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Safe Sleep Steps

Follow these steps to create a safe sleep environment for your baby. These steps aren’t always as simple as they sound. If you need help or feel overwhelmed, talk with your healthcare provider to create a plan that is best for you and your baby. Reach out to family and friends to ask for help.
  • Babies are safest when they sleep in their own crib, bassinet or pack and play. When babies sleep with an adult or another child, that person could accidently roll onto baby causing suffocation. A baby can get stuck or wedged between the bed and the wall, furniture or other objects. Babies can suffocate on objects in the sleep environment, such as pillows and blankets. Babies can fall off couches or chairs or get wedged between their cushions.

  • Back sleeping protects a baby’s airway and ensures access to fresh air. Babies sleeping on the stomach can sleep too deeply and may not wake up to take a breath. Once baby can roll from back to stomach and from stomach to back, they can be allowed to remain in the sleep position that baby chooses.
  • Babies are protected when their crib, bassinet or pack and play is bare. Babies can suffocate on pillows, blankets, stuffed animals and other objects in their sleep area.
  • It is easier to feed, comfort, and keep an eye on your baby when their crib is close to your bed and experts have found that babies who sleep in their parents’ room (in their own sleep space) have a reduced risk of sleep-related infant death.
  • Getting too warm or overheated can increase a baby’s risk of sleep-related infant death. Your baby should be dressed for the space they are in. If you think your baby is cold, dress them in a footed sleeper with a sleep sack right for their size and age. After hospital discharge, your baby does not need to wear a hat when indoors. Hats can cause baby to get too warm because baby is unable to release heat through their head. Hats can also slip off and become a suffocation hazard.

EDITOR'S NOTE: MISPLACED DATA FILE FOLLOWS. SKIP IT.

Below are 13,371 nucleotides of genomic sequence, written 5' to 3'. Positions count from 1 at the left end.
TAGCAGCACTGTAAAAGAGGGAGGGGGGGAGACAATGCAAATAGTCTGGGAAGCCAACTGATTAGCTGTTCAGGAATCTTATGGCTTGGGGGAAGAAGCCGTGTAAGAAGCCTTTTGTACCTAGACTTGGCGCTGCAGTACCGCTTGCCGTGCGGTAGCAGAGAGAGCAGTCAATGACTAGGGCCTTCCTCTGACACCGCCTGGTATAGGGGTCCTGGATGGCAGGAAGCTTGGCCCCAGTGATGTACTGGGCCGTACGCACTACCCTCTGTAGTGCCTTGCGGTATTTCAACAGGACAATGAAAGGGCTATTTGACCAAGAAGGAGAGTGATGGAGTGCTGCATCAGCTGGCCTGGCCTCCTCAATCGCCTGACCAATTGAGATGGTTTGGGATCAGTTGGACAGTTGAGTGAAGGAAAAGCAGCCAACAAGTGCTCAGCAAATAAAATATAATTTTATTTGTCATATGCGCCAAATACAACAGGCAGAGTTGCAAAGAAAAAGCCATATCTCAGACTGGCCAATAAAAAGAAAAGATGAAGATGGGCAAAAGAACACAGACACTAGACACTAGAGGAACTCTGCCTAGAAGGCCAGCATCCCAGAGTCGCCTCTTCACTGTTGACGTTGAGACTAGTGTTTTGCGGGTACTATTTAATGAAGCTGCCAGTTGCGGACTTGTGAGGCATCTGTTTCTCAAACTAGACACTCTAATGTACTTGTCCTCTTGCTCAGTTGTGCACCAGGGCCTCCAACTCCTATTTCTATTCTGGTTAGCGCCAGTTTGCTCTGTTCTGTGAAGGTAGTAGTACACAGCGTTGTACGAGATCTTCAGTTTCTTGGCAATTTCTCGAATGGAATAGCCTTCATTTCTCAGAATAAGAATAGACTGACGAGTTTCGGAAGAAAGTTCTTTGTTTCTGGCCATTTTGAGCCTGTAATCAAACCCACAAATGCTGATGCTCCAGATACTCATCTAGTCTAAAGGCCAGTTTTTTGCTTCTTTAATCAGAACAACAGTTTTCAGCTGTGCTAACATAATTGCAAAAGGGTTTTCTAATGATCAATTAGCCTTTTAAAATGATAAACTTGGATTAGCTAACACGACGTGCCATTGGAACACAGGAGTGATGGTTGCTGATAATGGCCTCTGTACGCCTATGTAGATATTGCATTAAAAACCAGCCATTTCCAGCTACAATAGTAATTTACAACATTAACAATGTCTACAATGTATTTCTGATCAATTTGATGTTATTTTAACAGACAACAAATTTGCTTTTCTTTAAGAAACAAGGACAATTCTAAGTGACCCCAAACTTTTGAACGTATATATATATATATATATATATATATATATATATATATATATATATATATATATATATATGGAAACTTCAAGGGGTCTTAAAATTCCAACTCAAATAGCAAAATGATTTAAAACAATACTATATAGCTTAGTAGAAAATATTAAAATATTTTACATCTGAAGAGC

• Breastfeeding provides the best nutrition for your baby, builds their immune system and promotes bonding, as well as many other health benefits for mom and baby. Feeding your baby human milk has been shown to reduce the risk of sleep-related infant death.
  • Having a smoke- and nicotine-free environment protects babies. Smoking and nicotine use during pregnancy and exposure to secondhand smoke increases a baby’s risk of Sudden Infant Death Syndrome (SIDS) and sleep-related infant death. Recent research shows that smoking even one cigarette a day during pregnancy doubles a baby’s risk of sleep-related death.
  • Pacifier use has been associated with a decreased risk of Sudden Infant Death Syndrome (SIDS). For breastfed infants, pacifiers shouldn’t be used until breastfeeding is firmly established.
  • Babies are safest when they sleep in a crib, bassinet or pack ‘n play. Babies can suffocate while sleeping in a swing or any seat that puts them on an incline. An incline could cause a baby’s head to slump and his or her airway could be pinched. A baby’s airway is only about the size of a drinking straw! Also, a baby can more easily roll over when sleeping on an incline even if he or she hasn’t done so before. Rolling over in an inclined seat can cause a baby to suffocate. If your baby falls asleep in a swing, bouncy seat, car seat, or other sitting devices, he or she should be moved to a crib, bassinet, or pack ‘n play as soon as it is possible.
  • Tummy time helps babies develop neck, shoulder and arm muscles that help them move and meet developmental milestones. It also helps prevent the development of a flat head.

Share this information with all family, friends, and child care providers who may care for your baby to ensure they follow the safe sleep steps. Visit our Frequently Asked Questions page for answers to common questions about these guidelines.

It is also important that you and your baby stay healthy – by obtaining regular prenatal care, taking baby to wellness checkups and obtaining recommended immunizations. Learn more about keeping healthy.

These guidelines based on the American Academy of Pediatrics Recommendations for a Safe Sleeping Environment.